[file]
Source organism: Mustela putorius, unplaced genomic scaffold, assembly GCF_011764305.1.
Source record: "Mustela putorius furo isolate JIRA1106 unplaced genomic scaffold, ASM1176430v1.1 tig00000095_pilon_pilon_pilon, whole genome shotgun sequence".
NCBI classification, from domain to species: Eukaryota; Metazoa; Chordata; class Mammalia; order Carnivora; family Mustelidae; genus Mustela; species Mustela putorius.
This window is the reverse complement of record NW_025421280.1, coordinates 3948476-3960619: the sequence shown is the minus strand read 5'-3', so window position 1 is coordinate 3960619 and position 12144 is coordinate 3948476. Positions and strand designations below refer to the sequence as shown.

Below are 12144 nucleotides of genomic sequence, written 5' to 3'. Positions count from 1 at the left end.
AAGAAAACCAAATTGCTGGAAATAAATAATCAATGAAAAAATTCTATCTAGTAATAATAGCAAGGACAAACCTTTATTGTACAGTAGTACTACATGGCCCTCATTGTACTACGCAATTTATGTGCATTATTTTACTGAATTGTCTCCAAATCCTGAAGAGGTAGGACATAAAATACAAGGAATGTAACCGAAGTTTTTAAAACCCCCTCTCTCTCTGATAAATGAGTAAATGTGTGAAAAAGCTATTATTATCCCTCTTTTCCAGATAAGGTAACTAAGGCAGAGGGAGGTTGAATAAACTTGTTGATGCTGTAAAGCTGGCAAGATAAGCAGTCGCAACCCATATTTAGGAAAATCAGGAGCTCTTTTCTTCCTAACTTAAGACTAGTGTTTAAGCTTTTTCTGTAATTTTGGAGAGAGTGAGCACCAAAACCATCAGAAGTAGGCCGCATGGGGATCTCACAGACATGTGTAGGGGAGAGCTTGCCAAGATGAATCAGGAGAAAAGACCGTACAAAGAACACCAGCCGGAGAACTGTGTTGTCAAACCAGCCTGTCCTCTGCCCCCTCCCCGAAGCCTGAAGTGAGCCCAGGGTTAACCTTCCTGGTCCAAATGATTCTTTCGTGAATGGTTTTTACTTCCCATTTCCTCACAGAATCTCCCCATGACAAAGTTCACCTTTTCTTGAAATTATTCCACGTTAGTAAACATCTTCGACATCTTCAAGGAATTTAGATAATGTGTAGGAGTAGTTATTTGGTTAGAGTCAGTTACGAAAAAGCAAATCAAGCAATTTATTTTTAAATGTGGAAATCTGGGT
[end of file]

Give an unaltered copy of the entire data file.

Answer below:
Source organism: Mustela putorius, unplaced genomic scaffold, assembly GCF_011764305.1.
Source record: "Mustela putorius furo isolate JIRA1106 unplaced genomic scaffold, ASM1176430v1.1 tig00000095_pilon_pilon_pilon, whole genome shotgun sequence".
NCBI classification, from domain to species: Eukaryota; Metazoa; Chordata; class Mammalia; order Carnivora; family Mustelidae; genus Mustela; species Mustela putorius.
This window is the reverse complement of record NW_025421280.1, coordinates 3948476-3960619: the sequence shown is the minus strand read 5'-3', so window position 1 is coordinate 3960619 and position 12144 is coordinate 3948476. Positions and strand designations below refer to the sequence as shown.

Below are 12144 nucleotides of genomic sequence, written 5' to 3'. Positions count from 1 at the left end.
AAGAAAACCAAATTGCTGGAAATAAATAATCAATGAAAAAATTCTATCTAGTAATAATAGCAAGGACAAACCTTTATTGTACAGTAGTACTACATGGCCCTCATTGTACTACGCAATTTATGTGCATTATTTTACTGAATTGTCTCCAAATCCTGAAGAGGTAGGACATAAAATACAAGGAATGTAACCGAAGTTTTTAAAACCCCCTCTCTCTCTGATAAATGAGTAAATGTGTGAAAAAGCTATTATTATCCCTCTTTTCCAGATAAGGTAACTAAGGCAGAGGGAGGTTGAATAAACTTGTTGATGCTGTAAAGCTGGCAAGATAAGCAGTCGCAACCCATATTTAGGAAAATCAGGAGCTCTTTTCTTCCTAACTTAAGACTAGTGTTTAAGCTTTTTCTGTAATTTTGGAGAGAGTGAGCACCAAAACCATCAGAAGTAGGCCGCATGGGGATCTCACAGACATGTGTAGGGGAGAGCTTGCCAAGATGAATCAGGAGAAAAGACCGTACAAAGAACACCAGCCGGAGAACTGTGTTGTCAAACCAGCCTGTCCTCTGCCCCCTCCCCGAAGCCTGAAGTGAGCCCAGGGTTAACCTTCCTGGTCCAAATGATTCTTTCGTGAATGGTTTTTACTTCCCATTTCCTCACAGAATCTCCCCATGACAAAGTTCACCTTTTCTTGAAATTATTCCACGTTAGTAAACATCTTCGACATCTTCAAGGAATTTAGATAATGTGTAGGAGTAGTTATTTGGTTAGAGTCAGTTACGAAAAAGCAAATCAAGCAATTTATTTTTAAATGTGGAAATCTGGGT